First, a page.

Category Archives: On Classics
In today’s post modern world, it appears that humanity is more and more vexed with means of production. Any conversation that is not directly or indirectly related to means of production, is generally considered unnecessary and superfluous. Most of the intentions, … Continue reading
A myth should not be regarded as fiction simply because it does not describe a historical even. As the Platonic philosopher Snesius of Crene put it, “Myths are things that never happened, but always are.” Indeed, a myth illustrates elusive … Continue reading
Transcendence is certainly not denial. Rather, is it an indifference to pleasure and pain? But, is it not that indifference is particularly non-human? Isn’t it that it is being affected by life, people and circumstance is the hallmark of being … Continue reading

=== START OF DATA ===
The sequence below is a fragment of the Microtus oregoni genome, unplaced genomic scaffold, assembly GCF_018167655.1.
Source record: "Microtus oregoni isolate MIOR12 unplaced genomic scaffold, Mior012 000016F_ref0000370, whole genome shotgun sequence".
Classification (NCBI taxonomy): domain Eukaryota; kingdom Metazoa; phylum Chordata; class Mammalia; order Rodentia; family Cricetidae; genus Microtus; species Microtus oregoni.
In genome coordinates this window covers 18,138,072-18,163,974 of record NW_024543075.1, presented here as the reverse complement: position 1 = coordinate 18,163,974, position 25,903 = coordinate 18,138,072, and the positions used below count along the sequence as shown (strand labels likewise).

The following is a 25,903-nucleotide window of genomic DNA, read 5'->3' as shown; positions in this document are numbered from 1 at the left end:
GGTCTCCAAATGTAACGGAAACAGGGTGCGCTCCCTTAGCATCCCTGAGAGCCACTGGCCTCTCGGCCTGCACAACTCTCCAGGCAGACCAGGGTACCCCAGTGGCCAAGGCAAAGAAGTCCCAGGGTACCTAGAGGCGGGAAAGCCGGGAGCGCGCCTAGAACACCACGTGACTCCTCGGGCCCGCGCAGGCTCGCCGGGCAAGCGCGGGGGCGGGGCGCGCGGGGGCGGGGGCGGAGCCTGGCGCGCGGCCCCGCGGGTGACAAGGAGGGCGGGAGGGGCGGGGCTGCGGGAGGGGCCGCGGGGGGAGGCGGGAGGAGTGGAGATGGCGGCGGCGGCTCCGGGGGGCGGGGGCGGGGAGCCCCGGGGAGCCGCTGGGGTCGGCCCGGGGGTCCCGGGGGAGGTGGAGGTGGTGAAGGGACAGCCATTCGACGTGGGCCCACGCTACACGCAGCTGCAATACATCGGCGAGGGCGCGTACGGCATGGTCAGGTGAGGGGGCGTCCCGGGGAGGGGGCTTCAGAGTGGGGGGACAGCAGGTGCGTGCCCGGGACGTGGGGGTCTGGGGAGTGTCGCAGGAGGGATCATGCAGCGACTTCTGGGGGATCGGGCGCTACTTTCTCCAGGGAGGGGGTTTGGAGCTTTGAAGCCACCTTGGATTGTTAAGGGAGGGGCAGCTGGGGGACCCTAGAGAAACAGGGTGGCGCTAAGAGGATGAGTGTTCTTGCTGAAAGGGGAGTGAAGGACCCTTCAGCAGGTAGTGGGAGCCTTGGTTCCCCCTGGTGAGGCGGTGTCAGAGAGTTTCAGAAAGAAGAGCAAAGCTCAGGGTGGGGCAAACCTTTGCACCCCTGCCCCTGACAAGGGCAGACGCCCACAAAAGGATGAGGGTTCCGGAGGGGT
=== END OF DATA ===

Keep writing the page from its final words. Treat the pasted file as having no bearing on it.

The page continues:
The Sanskrit Ramayana was composed some time between 200 BCE and 200 CE and is attributed to the sage Valmiki. In his rendition, the bard seer Valmiki, renders the image of a common man Rama, with his follies, and his … Continue reading
The idea of leisure has changed its essence since pre-history. When man was leading a life of hunter and gatherer, he had enough leisure. Food was easily available, and one big catch, would provide the supply of food for couple … Continue reading
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